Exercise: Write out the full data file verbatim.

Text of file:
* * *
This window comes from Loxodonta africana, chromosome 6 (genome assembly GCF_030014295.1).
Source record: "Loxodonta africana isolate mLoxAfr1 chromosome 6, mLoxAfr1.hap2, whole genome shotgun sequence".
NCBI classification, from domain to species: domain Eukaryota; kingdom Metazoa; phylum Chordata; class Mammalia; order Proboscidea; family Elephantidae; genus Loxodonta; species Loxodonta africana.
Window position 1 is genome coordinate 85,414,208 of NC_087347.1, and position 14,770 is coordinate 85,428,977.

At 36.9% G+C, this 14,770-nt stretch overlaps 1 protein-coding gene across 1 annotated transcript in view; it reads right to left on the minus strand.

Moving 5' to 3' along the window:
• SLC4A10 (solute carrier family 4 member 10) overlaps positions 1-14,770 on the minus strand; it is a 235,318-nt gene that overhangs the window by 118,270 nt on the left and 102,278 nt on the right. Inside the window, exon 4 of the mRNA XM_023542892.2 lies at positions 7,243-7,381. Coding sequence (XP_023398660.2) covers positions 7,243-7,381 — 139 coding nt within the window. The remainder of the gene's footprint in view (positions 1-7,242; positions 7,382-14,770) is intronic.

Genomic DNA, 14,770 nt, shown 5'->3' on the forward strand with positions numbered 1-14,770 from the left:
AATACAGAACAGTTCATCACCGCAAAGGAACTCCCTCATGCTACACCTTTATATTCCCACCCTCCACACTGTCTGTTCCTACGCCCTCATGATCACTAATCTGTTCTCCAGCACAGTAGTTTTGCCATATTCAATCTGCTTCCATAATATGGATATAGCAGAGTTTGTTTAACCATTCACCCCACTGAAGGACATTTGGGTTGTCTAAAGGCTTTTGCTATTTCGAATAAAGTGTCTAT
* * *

This window comes from Loxodonta africana, chromosome 6 (genome assembly GCF_030014295.1).
Source record: "Loxodonta africana isolate mLoxAfr1 chromosome 6, mLoxAfr1.hap2, whole genome shotgun sequence".
NCBI classification, from domain to species: domain Eukaryota; kingdom Metazoa; phylum Chordata; class Mammalia; order Proboscidea; family Elephantidae; genus Loxodonta; species Loxodonta africana.
Window position 1 is genome coordinate 85,414,208 of NC_087347.1, and position 14,770 is coordinate 85,428,977.

At 36.9% G+C, this 14,770-nt stretch overlaps 1 protein-coding gene across 1 annotated transcript in view; it reads right to left on the minus strand.

Moving 5' to 3' along the window:
• SLC4A10 (solute carrier family 4 member 10) overlaps positions 1-14,770 on the minus strand; it is a 235,318-nt gene that overhangs the window by 118,270 nt on the left and 102,278 nt on the right. Inside the window, exon 4 of the mRNA XM_023542892.2 lies at positions 7,243-7,381. Coding sequence (XP_023398660.2) covers positions 7,243-7,381 — 139 coding nt within the window. The remainder of the gene's footprint in view (positions 1-7,242; positions 7,382-14,770) is intronic.

Genomic DNA, 14,770 nt, shown 5'->3' on the forward strand with positions numbered 1-14,770 from the left:
AATACAGAACAGTTCATCACCGCAAAGGAACTCCCTCATGCTACACCTTTATATTCCCACCCTCCACACTGTCTGTTCCTACGCCCTCATGATCACTAATCTGTTCTCCAGCACAGTAGTTTTGCCATATTCAATCTGCTTCCATAATATGGATATAGCAGAGTTTGTTTAACCATTCACCCCACTGAAGGACATTTGGGTTGTCTAAAGGCTTTTGCTATTTCGAATAAAGTGTCTAT